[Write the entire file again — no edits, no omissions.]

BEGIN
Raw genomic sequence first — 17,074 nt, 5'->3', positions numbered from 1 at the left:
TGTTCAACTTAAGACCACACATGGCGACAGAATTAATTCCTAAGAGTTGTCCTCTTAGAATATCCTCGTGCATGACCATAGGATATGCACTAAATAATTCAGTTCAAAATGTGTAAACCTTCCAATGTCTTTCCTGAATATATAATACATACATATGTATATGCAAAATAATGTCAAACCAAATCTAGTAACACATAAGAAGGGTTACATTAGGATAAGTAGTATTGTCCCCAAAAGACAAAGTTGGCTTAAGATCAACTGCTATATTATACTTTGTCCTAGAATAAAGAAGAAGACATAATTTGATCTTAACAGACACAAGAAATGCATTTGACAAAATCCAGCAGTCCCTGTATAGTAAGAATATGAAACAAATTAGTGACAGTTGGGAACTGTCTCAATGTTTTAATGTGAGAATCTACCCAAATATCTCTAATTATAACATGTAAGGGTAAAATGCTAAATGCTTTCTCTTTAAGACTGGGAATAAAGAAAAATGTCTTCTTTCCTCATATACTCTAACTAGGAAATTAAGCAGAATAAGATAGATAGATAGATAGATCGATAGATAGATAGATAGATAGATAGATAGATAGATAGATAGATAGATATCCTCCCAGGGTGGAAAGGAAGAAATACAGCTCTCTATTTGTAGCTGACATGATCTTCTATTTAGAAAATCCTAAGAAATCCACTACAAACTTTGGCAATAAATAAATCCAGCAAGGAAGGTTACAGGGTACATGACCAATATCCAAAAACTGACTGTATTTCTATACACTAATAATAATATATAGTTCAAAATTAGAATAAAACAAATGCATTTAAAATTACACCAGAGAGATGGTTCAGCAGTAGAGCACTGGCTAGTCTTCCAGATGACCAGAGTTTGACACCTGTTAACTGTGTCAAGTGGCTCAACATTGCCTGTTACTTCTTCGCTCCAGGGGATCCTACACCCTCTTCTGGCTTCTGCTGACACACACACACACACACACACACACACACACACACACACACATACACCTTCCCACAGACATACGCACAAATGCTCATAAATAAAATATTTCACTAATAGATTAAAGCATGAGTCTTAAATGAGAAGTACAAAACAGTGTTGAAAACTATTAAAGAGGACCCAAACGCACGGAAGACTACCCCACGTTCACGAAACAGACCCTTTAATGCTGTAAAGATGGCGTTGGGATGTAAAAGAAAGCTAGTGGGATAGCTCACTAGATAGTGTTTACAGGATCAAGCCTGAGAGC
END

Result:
Raw genomic sequence first — 17,074 nt, 5'->3', positions numbered from 1 at the left:
TGTTCAACTTAAGACCACACATGGCGACAGAATTAATTCCTAAGAGTTGTCCTCTTAGAATATCCTCGTGCATGACCATAGGATATGCACTAAATAATTCAGTTCAAAATGTGTAAACCTTCCAATGTCTTTCCTGAATATATAATACATACATATGTATATGCAAAATAATGTCAAACCAAATCTAGTAACACATAAGAAGGGTTACATTAGGATAAGTAGTATTGTCCCCAAAAGACAAAGTTGGCTTAAGATCAACTGCTATATTATACTTTGTCCTAGAATAAAGAAGAAGACATAATTTGATCTTAACAGACACAAGAAATGCATTTGACAAAATCCAGCAGTCCCTGTATAGTAAGAATATGAAACAAATTAGTGACAGTTGGGAACTGTCTCAATGTTTTAATGTGAGAATCTACCCAAATATCTCTAATTATAACATGTAAGGGTAAAATGCTAAATGCTTTCTCTTTAAGACTGGGAATAAAGAAAAATGTCTTCTTTCCTCATATACTCTAACTAGGAAATTAAGCAGAATAAGATAGATAGATAGATAGATCGATAGATAGATAGATAGATAGATAGATAGATAGATAGATAGATAGATATCCTCCCAGGGTGGAAAGGAAGAAATACAGCTCTCTATTTGTAGCTGACATGATCTTCTATTTAGAAAATCCTAAGAAATCCACTACAAACTTTGGCAATAAATAAATCCAGCAAGGAAGGTTACAGGGTACATGACCAATATCCAAAAACTGACTGTATTTCTATACACTAATAATAATATATAGTTCAAAATTAGAATAAAACAAATGCATTTAAAATTACACCAGAGAGATGGTTCAGCAGTAGAGCACTGGCTAGTCTTCCAGATGACCAGAGTTTGACACCTGTTAACTGTGTCAAGTGGCTCAACATTGCCTGTTACTTCTTCGCTCCAGGGGATCCTACACCCTCTTCTGGCTTCTGCTGACACACACACACACACACACACACACACACACACACACACACATACACCTTCCCACAGACATACGCACAAATGCTCATAAATAAAATATTTCACTAATAGATTAAAGCATGAGTCTTAAATGAGAAGTACAAAACAGTGTTGAAAACTATTAAAGAGGACCCAAACGCACGGAAGACTACCCCACGTTCACGAAACAGACCCTTTAATGCTGTAAAGATGGCGTTGGGATGTAAAAGAAAGCTAGTGGGATAGCTCACTAGATAGTGTTTACAGGATCAAGCCTGAGAGC